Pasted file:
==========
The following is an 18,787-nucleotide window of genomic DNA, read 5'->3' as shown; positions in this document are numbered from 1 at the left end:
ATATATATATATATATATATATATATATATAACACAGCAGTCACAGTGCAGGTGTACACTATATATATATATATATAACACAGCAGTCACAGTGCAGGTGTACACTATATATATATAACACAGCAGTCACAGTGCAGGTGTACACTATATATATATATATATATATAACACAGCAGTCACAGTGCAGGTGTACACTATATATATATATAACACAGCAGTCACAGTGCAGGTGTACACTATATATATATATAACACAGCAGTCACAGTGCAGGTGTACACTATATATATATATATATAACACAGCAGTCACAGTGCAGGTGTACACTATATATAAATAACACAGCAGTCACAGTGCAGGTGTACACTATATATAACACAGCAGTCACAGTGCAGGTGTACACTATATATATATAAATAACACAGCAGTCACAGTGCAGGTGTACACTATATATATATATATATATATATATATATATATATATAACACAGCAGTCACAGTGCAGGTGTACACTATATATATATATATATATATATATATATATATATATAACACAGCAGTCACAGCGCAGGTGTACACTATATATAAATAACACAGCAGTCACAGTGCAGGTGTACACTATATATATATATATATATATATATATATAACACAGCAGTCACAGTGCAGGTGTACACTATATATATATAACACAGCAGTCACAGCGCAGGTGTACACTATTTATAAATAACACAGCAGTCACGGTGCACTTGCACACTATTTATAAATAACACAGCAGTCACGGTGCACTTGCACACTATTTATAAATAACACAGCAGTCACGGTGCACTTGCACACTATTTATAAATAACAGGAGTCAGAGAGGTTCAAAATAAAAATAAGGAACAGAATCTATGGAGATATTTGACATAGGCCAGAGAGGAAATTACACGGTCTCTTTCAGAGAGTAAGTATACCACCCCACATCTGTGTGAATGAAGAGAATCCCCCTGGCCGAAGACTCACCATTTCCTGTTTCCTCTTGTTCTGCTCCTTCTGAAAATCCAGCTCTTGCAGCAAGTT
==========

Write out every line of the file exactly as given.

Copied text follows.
The following is an 18,787-nucleotide window of genomic DNA, read 5'->3' as shown; positions in this document are numbered from 1 at the left end:
ATATATATATATATATATATATATATATATAACACAGCAGTCACAGTGCAGGTGTACACTATATATATATATATATAACACAGCAGTCACAGTGCAGGTGTACACTATATATATATAACACAGCAGTCACAGTGCAGGTGTACACTATATATATATATATATATATAACACAGCAGTCACAGTGCAGGTGTACACTATATATATATATAACACAGCAGTCACAGTGCAGGTGTACACTATATATATATATAACACAGCAGTCACAGTGCAGGTGTACACTATATATATATATATATAACACAGCAGTCACAGTGCAGGTGTACACTATATATAAATAACACAGCAGTCACAGTGCAGGTGTACACTATATATAACACAGCAGTCACAGTGCAGGTGTACACTATATATATATAAATAACACAGCAGTCACAGTGCAGGTGTACACTATATATATATATATATATATATATATATATATATATAACACAGCAGTCACAGTGCAGGTGTACACTATATATATATATATATATATATATATATATATATATAACACAGCAGTCACAGCGCAGGTGTACACTATATATAAATAACACAGCAGTCACAGTGCAGGTGTACACTATATATATATATATATATATATATATATAACACAGCAGTCACAGTGCAGGTGTACACTATATATATATAACACAGCAGTCACAGCGCAGGTGTACACTATTTATAAATAACACAGCAGTCACGGTGCACTTGCACACTATTTATAAATAACACAGCAGTCACGGTGCACTTGCACACTATTTATAAATAACACAGCAGTCACGGTGCACTTGCACACTATTTATAAATAACAGGAGTCAGAGAGGTTCAAAATAAAAATAAGGAACAGAATCTATGGAGATATTTGACATAGGCCAGAGAGGAAATTACACGGTCTCTTTCAGAGAGTAAGTATACCACCCCACATCTGTGTGAATGAAGAGAATCCCCCTGGCCGAAGACTCACCATTTCCTGTTTCCTCTTGTTCTGCTCCTTCTGAAAATCCAGCTCTTGCAGCAAGTT